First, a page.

From 12-years old

For this age group consider discussing: 

  • Health and safety consequences of their actions.  For example, explain that whilst driving with a new license may be fun and increase independence many responsibilities come with it. Dangerous driving or driving under the influence of alcohol or other drugs can have serious and often fatal consequences for them or the people around them.  
  • Legal considerations. Your child or their peers may be exploring new experiences such as experimenting with alcohol, obtaining a driver's license, or navigating relationships. They must understand their rights, responsibilities and the legal consequences of fines or potential jail time for certain risky behaviours.
  • Relationships and boundaries.  Discuss with your child about relationships, sexuality and feeling comfortable in their own body. This can help them navigate consent and puberty as they grow into young adults. 
  • Emerging topics.  Understanding current trends related to risky behaviours will better equip your child with the right knowledge to discuss with your child or teenager. 

Experts recommend discussing the dangers of vaping with children as young as 12 -years old to prevent early exposure.

All of these discussion areas are considerations for open conversations with children and adolescents regarding risky behaviours. Conversations will evolve as children age to suit their growth, development and environment.  

It is important for children to see behaviours and values that their parents and carers want to instil in them. Even though it is not a conversation, it is necessary to model good behaviour. If children see their adult role models engaging in certain behaviours that they have been told not to do, it can be confusing for them.

Language matters

When discussing risky behaviours with children and teenagers, it is important to make it age-appropriate and factual. This ensures there aren’t any overstatements or misunderstandings. For example, using correct names for body parts, alcohol and other drugs creates realistic expectations of their environment and prevents topics from becoming taboo.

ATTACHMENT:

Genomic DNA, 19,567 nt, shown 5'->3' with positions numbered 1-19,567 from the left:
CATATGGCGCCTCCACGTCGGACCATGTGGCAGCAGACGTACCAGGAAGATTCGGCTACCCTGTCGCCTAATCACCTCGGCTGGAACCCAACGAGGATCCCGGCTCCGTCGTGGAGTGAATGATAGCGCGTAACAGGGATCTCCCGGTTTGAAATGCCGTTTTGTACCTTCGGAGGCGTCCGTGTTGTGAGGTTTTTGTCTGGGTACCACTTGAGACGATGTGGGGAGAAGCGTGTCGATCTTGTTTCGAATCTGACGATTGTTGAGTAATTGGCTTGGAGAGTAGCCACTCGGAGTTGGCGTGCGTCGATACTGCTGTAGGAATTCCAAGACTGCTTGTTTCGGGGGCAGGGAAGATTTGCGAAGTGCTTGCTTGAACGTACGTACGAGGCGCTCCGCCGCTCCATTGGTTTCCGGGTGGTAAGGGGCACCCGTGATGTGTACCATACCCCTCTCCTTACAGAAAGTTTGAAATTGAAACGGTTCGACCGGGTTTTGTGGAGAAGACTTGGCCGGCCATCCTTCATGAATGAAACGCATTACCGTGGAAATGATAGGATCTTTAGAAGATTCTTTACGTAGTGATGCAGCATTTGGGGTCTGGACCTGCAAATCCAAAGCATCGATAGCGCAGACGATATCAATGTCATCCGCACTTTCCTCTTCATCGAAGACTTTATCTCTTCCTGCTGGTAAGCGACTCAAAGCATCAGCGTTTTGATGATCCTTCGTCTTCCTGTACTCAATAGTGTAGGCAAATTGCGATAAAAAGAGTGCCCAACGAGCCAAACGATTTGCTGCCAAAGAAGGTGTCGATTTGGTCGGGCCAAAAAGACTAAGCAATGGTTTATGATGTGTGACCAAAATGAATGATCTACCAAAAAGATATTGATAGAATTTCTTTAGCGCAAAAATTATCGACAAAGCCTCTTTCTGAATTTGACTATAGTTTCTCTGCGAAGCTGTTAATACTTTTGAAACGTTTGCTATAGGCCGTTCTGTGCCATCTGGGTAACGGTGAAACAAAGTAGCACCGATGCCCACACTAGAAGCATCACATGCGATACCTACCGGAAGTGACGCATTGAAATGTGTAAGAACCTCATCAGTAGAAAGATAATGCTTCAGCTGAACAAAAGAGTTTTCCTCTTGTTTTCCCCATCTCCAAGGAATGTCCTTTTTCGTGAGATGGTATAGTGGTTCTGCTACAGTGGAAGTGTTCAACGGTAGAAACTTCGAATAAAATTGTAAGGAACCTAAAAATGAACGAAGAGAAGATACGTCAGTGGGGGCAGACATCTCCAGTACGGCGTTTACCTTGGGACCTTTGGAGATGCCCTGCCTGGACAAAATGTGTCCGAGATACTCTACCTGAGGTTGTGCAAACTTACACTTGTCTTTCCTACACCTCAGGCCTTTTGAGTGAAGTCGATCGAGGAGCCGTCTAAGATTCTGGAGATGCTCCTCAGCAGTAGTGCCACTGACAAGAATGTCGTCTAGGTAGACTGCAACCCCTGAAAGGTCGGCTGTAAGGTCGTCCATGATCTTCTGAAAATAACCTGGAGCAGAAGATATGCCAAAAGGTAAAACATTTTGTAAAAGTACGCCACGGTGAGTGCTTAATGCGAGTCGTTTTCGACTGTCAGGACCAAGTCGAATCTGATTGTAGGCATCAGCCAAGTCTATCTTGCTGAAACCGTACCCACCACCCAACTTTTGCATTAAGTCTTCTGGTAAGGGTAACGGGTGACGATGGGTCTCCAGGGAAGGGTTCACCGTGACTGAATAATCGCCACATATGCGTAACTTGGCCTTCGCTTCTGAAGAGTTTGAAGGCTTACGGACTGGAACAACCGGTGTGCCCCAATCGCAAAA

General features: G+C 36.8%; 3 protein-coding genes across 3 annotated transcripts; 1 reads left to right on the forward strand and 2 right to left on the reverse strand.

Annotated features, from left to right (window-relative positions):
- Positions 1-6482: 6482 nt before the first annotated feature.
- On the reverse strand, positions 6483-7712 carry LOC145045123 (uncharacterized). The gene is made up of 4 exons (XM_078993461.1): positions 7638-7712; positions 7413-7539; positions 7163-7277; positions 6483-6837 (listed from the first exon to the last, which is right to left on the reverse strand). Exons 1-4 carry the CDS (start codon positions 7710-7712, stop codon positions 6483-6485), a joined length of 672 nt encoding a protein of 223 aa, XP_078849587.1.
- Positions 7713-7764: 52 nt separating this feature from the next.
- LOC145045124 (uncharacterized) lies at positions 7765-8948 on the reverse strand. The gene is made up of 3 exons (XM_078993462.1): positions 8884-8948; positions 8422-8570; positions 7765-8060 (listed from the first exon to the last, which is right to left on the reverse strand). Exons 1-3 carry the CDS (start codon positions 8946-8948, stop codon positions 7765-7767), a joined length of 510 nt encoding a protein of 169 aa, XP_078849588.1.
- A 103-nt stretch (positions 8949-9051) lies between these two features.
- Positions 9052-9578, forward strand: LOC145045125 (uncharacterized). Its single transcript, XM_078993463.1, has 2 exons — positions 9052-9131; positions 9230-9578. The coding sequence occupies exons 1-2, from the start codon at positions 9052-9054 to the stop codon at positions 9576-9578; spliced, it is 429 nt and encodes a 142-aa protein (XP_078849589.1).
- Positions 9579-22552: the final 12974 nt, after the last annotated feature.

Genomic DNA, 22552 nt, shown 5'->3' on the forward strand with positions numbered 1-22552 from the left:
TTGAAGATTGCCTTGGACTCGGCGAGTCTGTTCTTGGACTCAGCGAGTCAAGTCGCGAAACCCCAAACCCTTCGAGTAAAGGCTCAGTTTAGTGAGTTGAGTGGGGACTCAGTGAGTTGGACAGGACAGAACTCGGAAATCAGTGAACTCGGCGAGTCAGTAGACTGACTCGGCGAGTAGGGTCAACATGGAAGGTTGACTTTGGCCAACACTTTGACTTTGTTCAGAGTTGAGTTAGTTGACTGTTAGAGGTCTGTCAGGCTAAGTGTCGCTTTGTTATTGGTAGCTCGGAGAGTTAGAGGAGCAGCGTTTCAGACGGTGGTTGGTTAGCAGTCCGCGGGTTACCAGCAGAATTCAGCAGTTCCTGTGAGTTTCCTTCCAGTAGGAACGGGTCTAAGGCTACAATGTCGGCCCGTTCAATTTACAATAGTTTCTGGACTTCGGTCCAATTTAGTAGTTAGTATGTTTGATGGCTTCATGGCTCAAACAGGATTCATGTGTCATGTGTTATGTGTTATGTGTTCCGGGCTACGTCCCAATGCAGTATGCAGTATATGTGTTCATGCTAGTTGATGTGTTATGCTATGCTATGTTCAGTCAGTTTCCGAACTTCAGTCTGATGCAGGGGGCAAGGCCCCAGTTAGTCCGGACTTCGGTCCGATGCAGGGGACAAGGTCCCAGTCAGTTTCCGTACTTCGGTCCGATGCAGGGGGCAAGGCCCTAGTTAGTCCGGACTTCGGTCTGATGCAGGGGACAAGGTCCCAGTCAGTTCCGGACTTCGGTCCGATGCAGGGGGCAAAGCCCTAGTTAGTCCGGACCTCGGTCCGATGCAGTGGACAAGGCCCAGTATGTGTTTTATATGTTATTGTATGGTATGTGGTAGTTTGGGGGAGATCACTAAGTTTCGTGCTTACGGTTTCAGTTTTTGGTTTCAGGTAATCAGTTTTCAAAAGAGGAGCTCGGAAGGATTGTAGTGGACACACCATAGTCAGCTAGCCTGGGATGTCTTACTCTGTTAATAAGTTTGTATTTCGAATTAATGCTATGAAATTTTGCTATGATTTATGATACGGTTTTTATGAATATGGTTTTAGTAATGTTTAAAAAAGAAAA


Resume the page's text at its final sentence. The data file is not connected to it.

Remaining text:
Encouraging positive risk taking behaviours

Taking risks is an essential part of learning and growing up, both for children and adults. If children never take any risks, they may not develop the necessary skills they need to become successful adults. 

Encouraging positive risk-taking in children and teenagers can help them develop physical, mental, social, and behavioural skills, which are necessary for their overall development. 

Positive risk-taking can involve trying something new in various areas, such as:

  • physical activities including mountain biking or rock climbing
  • mental activities such as joining a public speaking course
  • positive thrill-seeking activities like learning a new skateboarding trick or going on a waterslide
  • social activities where they can join a sports team or an outdoor adventure group
  • behavioural or creative activities like exploring characters in a local drama group, school play or singing classes.

Resources for parents and children

Parents and carers: 

Children and teenagers: 

Last updated Friday 23rd February 2024